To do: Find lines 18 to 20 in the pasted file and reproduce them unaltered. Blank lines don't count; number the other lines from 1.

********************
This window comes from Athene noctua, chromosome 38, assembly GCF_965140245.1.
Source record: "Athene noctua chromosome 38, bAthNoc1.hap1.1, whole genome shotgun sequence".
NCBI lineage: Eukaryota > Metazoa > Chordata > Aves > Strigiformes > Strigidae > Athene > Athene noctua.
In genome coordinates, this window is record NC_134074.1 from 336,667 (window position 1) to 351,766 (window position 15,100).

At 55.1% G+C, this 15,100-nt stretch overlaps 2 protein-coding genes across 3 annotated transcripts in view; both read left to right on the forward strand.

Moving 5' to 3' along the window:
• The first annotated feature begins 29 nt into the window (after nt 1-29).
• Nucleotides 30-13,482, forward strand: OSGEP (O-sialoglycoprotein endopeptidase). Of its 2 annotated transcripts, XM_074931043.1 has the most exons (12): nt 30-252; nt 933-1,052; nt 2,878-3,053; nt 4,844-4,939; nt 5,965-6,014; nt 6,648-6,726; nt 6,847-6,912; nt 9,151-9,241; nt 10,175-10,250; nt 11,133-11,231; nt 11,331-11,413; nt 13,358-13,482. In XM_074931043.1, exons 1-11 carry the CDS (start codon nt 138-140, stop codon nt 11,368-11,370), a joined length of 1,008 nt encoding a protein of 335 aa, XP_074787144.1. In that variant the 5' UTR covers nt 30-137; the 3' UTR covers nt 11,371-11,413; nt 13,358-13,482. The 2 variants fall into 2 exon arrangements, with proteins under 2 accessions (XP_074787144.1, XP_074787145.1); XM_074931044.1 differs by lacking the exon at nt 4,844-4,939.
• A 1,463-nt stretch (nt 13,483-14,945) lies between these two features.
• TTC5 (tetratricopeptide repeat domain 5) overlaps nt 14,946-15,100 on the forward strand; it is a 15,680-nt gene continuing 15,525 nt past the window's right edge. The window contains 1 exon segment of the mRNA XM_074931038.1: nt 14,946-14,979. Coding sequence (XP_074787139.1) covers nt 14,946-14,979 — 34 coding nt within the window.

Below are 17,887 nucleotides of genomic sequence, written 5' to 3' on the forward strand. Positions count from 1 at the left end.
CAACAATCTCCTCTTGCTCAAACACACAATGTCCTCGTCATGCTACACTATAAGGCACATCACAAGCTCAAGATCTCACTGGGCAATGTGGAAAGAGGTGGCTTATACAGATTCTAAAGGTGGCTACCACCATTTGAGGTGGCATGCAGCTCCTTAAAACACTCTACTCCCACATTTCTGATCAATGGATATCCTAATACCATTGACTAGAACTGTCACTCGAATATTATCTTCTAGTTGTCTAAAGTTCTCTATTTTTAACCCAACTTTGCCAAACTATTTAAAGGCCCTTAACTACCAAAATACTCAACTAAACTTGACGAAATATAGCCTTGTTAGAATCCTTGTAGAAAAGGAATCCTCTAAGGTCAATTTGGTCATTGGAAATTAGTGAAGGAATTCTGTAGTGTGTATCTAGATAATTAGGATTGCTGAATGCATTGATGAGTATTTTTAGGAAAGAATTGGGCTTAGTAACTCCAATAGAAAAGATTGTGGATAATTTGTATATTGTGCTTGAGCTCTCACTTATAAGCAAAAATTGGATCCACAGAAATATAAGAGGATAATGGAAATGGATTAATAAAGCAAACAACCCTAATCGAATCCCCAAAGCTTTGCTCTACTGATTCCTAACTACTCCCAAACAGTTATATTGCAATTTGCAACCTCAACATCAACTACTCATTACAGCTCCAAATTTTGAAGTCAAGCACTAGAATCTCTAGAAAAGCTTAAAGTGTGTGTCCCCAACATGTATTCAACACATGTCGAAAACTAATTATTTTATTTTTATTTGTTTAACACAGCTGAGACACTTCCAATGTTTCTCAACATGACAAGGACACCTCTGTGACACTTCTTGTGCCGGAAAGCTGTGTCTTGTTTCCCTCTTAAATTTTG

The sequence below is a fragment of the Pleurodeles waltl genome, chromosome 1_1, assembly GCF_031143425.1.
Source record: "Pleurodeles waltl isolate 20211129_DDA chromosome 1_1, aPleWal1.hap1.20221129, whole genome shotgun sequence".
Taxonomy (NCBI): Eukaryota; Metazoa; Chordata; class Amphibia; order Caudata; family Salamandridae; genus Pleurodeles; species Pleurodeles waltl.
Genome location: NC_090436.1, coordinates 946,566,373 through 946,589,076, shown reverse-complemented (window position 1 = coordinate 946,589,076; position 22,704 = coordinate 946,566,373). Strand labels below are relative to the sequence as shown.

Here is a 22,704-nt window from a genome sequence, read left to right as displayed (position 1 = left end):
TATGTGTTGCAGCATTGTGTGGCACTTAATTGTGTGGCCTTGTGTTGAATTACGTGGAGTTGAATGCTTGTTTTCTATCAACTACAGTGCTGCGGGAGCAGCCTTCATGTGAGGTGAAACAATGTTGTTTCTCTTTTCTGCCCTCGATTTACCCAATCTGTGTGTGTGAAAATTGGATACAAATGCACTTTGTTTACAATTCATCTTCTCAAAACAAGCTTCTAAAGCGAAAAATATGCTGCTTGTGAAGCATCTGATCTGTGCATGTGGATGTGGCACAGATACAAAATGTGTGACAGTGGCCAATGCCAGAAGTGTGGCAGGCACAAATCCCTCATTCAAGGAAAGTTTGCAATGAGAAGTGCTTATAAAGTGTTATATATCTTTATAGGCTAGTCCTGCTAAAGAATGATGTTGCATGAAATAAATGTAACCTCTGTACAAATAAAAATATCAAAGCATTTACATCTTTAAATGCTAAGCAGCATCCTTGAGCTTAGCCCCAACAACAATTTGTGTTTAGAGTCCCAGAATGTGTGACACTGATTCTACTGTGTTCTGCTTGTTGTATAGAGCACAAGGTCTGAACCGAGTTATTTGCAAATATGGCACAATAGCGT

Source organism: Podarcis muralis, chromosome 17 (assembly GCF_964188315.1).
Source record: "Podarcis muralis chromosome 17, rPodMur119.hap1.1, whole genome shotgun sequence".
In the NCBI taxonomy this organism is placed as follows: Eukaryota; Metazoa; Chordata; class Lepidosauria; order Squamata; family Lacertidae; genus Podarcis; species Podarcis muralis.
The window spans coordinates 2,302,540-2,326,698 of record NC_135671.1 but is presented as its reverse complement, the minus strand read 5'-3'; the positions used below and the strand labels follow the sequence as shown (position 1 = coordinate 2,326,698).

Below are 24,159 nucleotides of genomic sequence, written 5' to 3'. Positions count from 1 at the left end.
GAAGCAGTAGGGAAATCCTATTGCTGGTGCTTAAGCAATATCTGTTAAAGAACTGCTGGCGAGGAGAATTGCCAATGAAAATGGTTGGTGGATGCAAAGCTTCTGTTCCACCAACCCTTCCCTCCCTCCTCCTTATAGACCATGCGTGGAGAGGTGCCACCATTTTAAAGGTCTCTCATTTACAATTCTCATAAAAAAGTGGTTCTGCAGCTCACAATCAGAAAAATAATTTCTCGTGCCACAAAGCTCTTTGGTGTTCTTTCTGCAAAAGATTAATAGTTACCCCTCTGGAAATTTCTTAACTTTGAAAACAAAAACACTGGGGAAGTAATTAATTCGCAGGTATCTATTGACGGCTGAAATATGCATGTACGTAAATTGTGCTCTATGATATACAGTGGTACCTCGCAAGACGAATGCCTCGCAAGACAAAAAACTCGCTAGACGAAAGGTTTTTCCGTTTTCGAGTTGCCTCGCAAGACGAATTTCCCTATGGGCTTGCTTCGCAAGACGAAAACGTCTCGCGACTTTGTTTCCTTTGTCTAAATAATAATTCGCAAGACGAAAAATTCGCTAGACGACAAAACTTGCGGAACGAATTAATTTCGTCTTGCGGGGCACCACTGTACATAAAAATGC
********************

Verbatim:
TATGTGTTGCAGCATTGTGTGGCACTTAATTGTGTGGCCTTGTGTTGAATTACGTGGAGTTGAATGCTTGTTTTCTATCAACTACAGTGCTGCGGGAGCAGCCTTCATGTGAGGTGAAACAATGTTGTTTCTCTTTTCTGCCCTCGATTTACCCAATCTGTGTGTGTGAAAATTGGATACAAATGCACTTTGTTTACAATTCATCTTCTCAAAACAAGCTTCTAAAGCGAAAAATATGCTGCTTGTGAAGCATCTGATCTGTGCATGTGGATGTGGCACAGATACAAAATGTGTGACAGTGGCCAATGCCAGAAGTGTGGCAGGCACAAATCCCTCATTCAAGGAAAGTTTGCAATGAGAAGTGCTTATAAAGTGTTATATATCTTTATAGGCTAGTCCTGCTAAAGAATGATGTTGCATGAAATAAATGTAACCTCTGTACAAATAAAAATATCAAAGCATTTACATCTTTAAATGCTAAGCAGCATCCTTGAGCTTAGCCCCAACAACAATTTGTGTTTAGAGTCCCAGAATGTGTGACACTGATTCTACTGTGTTCTGCTTGTTGTATAGAGCACAAGGTCTGAACCGAGTTATTTGCAAATATGGCACAATAGCGT

Source organism: Podarcis muralis, chromosome 17 (assembly GCF_964188315.1).
Source record: "Podarcis muralis chromosome 17, rPodMur119.hap1.1, whole genome shotgun sequence".